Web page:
JOHN CONSTABLE R.A.
Charles Golding Constable
Mr Bashall of Preston
Percy Moore Turner
Lord Ivor Spencer-Churchill
Sir Edward Hulton
Private Collection, UK
Wildenstein, A Centenary Memorial Exhibition of John Constable, 1937
Gainsborough’s House, Masters of the golden Age: Gainsborough, Constable, Turner and Lawrence, 2019
Wildenstein, Catalogue of a Centenary Memorial Exhibition of John Constable, 1937, no.62
Graham Reynolds, The Later Paintings and Drawings of John Constable, 1984, no. 22.46
This freely executed upright oil-painting, very possibly painted en plein air, was made on Hampstead Heath at some point during the summers and autumns of 1820-23. This intense time of study was to prove fundamental to the development of his large-scale landscape paintingsand is now viewed as the period that defined his artistic maturity.
Constable first rented a house in Hampstead in the late summer of 1819. Over the next few years this expansive open terrain would prove crucial both to the improvement of his wife's health and to the advancement of his art. Hampstead had attracted painters from as early as the beginning of the 18th century, when Willem van de Velde the younger is known to have made sky studies on the Heath.
From his lodgings at 2, Lower Terrace, which allowed him easy access to the western end of the Heath, Constable set about recording the landscape. In this painting, quick, liquid brushstrokes deftly convey cirrocumulus clouds on the left and centre of the sky and cirrus uncinus clouds on the right. Constable uses magenta, white, yellow and dove-grey for the clouds and a bright cool blue for the sky, this is rendered in short, soft marks with a drier brush. The hillocks and woods divide the work into separate areas of sky and land. The way Constable applies paint is often unexpected; it may be piled up or scraped down, aggressively jabbed or tightly and precisely touched, spread with a knife, scratched with the end of a brush, splattered and smeared. Constable also added small smatterings of white paint to the surfaces of his paintings to suggest the flickering light across the landscape and its reflection and absorption off the vermillion and emerald coloured leaves.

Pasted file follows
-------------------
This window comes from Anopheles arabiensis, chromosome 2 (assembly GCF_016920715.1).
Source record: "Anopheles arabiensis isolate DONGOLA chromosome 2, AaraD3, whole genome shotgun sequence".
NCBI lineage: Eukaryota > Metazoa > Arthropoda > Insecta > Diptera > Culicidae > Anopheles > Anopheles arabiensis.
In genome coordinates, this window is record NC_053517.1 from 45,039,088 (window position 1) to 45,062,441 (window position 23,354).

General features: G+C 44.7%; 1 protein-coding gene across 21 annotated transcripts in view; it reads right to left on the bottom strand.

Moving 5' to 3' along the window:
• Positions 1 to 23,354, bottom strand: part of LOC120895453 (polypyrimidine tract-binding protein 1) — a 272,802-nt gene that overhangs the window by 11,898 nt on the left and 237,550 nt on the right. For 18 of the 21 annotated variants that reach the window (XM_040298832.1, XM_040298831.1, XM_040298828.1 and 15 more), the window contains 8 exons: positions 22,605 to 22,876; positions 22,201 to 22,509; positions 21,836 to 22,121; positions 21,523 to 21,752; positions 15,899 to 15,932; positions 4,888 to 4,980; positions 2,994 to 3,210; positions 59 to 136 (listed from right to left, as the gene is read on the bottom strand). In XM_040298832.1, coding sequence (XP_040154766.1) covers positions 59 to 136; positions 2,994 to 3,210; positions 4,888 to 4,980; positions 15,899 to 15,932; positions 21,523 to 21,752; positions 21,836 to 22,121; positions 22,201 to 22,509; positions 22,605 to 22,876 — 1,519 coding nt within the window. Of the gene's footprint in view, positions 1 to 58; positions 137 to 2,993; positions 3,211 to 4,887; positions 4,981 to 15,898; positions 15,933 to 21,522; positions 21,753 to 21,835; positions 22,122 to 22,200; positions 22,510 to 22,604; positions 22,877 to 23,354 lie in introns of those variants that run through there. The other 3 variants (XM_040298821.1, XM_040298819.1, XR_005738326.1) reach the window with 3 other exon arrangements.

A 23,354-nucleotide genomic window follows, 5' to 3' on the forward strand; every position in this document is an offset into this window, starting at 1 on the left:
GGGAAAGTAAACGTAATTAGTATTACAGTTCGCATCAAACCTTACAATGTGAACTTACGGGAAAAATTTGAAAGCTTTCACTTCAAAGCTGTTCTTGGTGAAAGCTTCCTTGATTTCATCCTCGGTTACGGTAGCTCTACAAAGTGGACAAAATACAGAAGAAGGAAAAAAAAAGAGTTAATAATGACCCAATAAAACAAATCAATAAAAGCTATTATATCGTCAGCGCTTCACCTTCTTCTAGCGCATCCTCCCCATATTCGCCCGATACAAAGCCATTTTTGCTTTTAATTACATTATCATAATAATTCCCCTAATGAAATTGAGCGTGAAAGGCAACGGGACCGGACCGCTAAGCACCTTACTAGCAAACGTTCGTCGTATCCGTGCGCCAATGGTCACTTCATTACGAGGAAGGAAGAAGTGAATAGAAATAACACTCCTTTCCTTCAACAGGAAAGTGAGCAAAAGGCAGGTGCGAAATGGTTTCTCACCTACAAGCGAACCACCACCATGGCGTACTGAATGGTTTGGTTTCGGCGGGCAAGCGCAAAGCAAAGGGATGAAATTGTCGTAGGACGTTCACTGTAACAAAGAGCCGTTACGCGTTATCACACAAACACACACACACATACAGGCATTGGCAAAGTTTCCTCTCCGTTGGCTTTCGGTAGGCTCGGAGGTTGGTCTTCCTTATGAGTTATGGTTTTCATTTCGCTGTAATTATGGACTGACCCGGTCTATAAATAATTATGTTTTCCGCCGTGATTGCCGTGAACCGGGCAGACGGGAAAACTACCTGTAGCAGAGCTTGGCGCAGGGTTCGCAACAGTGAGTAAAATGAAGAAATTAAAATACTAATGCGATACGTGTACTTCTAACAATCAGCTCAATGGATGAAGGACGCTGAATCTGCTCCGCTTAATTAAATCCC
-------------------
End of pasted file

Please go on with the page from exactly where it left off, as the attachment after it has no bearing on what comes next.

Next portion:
The landscape is fully resolved: the warm red-brown ground, left underpainted in the lower left corner and in parts of the foreground, not only prefigures Impressionism by forty years but also reveals the influence of 17th century Dutch landscapes, such as those in the magnificent collection of Sir George Beaumont, 7th Baronet (1753-1827), which the artist had had occasion to study as a young man. The energy of the richly-textured brushwork conveys the speed of the artist's hand, as Constable hastens to record this fleeting moment, and reveals an artist wholly confident in his mastery of light and technique.